Mill Town Players will bring one of the most beloved stories in modern American literature to the stage in its upcoming production of “To Kill a Mockingbird.” The play, written by Christopher Sergel, is an adaptation of the Harper Lee novel that examines racial inequality and prejudice in 1930s Alabama through the eyes of 6-year-old Scout Finch.
When Scout’s father, Atticus, agrees to defend a black man accused of raping a white woman, the family becomes the target of vitriol and abuse by white members of the community. More than five decades after the publication of “To Kill a Mockingbird,” the novel continues to be hailed for its timeless lessons regarding tolerance, compassion, and courage.
“The themes found in ‘To Kill a Mockingbird’ are so relevant to any time period that it is almost difficult not to be excited to be a part of bringing it to life,” says director Christopher Rose. “I loved the book so much in my teen years and can still see many of the pictures my mind painted when reading it for school. It was a huge part of opening my eyes to inclusiveness and empathy.”
Rose says both the novel and play tackle “a quintessential human problem: our tendency to always pit ‘us’ against ‘them.’”
“The theme rings so true whether applied to division over race, gender, class, sexual orientation, age, political affiliation, or any other of the myriad of ideas that help us to set up camp against people who are not a part of our tribe,” he says.
Reed Halvorson, who plays Atticus Finch, says the story is ultimately about “our ability to give each person their opportunity to be heard, seen, and viewed as a human being.”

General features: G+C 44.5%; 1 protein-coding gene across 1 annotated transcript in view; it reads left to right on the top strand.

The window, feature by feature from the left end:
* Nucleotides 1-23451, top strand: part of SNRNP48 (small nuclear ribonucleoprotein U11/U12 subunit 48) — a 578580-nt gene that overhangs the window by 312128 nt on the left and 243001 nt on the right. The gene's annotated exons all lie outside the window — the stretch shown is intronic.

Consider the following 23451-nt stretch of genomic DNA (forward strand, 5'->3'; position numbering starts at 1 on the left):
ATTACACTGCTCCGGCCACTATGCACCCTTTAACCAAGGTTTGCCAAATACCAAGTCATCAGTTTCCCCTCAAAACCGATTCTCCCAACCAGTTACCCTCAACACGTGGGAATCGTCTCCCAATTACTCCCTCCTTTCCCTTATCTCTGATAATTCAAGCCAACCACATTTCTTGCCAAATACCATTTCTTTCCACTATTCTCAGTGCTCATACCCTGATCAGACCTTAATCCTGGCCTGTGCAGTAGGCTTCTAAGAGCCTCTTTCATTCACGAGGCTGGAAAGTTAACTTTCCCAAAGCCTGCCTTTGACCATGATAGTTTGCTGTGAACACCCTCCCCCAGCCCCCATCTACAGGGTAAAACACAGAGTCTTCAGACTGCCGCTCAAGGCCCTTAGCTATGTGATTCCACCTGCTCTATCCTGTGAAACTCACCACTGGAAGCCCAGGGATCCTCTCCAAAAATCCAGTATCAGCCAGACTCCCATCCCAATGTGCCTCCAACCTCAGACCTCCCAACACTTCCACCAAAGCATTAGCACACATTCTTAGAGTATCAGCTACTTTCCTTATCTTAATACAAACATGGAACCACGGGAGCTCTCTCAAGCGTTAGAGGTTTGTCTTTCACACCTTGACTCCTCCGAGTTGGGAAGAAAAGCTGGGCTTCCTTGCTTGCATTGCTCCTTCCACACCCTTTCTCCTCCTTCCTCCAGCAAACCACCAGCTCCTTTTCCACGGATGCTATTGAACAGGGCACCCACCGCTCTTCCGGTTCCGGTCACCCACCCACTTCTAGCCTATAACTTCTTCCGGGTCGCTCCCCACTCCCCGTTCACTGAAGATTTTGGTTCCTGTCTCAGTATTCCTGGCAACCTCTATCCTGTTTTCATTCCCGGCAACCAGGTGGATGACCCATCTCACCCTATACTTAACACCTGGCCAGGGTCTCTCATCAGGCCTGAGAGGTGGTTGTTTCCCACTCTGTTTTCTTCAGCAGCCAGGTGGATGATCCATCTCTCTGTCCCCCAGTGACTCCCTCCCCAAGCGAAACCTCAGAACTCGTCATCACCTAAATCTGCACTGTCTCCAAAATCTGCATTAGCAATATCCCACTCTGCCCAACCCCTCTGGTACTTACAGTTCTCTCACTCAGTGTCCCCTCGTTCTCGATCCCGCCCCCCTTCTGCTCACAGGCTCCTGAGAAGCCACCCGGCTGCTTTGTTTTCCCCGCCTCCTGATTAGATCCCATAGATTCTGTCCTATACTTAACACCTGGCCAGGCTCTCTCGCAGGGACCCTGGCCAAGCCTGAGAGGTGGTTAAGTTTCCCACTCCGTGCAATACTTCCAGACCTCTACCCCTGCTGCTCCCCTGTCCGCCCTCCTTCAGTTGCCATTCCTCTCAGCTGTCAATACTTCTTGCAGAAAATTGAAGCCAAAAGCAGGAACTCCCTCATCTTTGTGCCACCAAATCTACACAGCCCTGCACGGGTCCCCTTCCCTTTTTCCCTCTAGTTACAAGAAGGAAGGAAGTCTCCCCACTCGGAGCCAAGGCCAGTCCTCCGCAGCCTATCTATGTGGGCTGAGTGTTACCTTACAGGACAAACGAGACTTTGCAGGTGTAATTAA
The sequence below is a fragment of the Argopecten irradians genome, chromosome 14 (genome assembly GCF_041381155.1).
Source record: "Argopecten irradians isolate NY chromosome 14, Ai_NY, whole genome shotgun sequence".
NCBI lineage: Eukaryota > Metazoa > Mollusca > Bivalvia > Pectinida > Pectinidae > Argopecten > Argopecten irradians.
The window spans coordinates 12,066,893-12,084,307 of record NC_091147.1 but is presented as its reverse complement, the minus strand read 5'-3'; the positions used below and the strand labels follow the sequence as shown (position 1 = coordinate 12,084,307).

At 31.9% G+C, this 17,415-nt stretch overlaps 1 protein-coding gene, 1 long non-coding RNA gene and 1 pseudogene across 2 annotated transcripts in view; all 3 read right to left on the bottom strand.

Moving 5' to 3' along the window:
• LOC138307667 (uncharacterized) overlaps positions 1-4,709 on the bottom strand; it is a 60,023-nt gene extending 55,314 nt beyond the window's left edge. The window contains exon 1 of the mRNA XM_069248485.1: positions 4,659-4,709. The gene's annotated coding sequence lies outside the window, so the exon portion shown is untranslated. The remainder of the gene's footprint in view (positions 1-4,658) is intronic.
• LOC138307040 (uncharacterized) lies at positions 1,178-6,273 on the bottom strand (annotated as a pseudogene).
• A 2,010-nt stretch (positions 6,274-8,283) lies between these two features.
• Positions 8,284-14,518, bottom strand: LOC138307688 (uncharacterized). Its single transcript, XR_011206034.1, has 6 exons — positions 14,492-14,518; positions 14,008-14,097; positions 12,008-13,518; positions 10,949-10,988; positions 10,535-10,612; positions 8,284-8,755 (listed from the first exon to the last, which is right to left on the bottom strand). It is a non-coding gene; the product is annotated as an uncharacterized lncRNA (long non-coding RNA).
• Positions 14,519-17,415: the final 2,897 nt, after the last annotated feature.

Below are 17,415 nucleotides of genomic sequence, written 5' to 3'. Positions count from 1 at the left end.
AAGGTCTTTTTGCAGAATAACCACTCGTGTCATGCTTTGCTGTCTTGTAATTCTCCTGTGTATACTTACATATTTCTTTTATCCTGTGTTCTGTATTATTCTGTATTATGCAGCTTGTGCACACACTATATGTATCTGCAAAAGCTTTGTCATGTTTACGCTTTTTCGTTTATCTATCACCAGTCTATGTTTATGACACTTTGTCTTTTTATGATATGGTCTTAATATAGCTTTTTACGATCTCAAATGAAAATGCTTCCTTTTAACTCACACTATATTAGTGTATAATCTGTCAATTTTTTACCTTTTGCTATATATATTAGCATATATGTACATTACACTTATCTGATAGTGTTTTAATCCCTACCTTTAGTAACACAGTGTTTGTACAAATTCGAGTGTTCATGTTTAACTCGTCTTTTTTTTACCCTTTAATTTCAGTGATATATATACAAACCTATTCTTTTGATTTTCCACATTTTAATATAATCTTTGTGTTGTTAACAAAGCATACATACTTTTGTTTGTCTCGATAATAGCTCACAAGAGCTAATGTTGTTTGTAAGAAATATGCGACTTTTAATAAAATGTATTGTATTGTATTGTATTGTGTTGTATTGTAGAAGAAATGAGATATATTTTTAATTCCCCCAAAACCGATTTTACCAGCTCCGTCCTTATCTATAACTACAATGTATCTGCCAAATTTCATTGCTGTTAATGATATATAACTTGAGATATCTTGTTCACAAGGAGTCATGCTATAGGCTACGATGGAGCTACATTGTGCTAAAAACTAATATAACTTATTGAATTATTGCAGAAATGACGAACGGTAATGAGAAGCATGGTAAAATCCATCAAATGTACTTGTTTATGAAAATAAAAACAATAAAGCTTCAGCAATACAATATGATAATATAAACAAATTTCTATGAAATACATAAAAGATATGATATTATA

Atticus remains a beloved and admired cultural figure due to his unwavering moral conviction, Halvorson says. “You can’t deny his willingness to be different and stand by that ideology in the face of great adversity and his willingness to do what’s right,” he says.
For Halvorson, that the play is being staged in a Southern mill town at a historic building adds a layer of authenticity to the performance. “It’s a genuine and honest production representative of the people who would’ve lived this experience,” he says. “It’s as close as we can get.”
“Chris Rose has done a wonderful job of tying it back to the community and the human story,” Halvorson adds. “When you get tasked with something that is iconic, I think the balance is between honoring what we know and finding a new way to tap into it. And I think the local flavor and sound and look of the Pelzer community is fully represented on stage in this production. It’ll feel like their little town is right on stage.”
Rose and Halvorson are also looking forward to the opportunity to present “Mockingbird” as an educational outlet. Through Halvorson’s connection to Christ Church Episcopal School — he teaches theater classes in the upper school — about 250 eighth- and ninth-grade students will see the show.
“It is so exciting for Mill Town to be offering matinee performances of this classic work to local school audiences,” Rose says. “That is really a thrill.”
“Seeing a play is so visceral,” Halvorson says. “They’re going to be able to have that tactile representation of the story that doesn’t just stay with them until they take a test.”
“To Kill a Mockingbird”
When: March 23-April 8; times vary
Where: Pelzer Auditorium, 214 Lebby St., Pelzer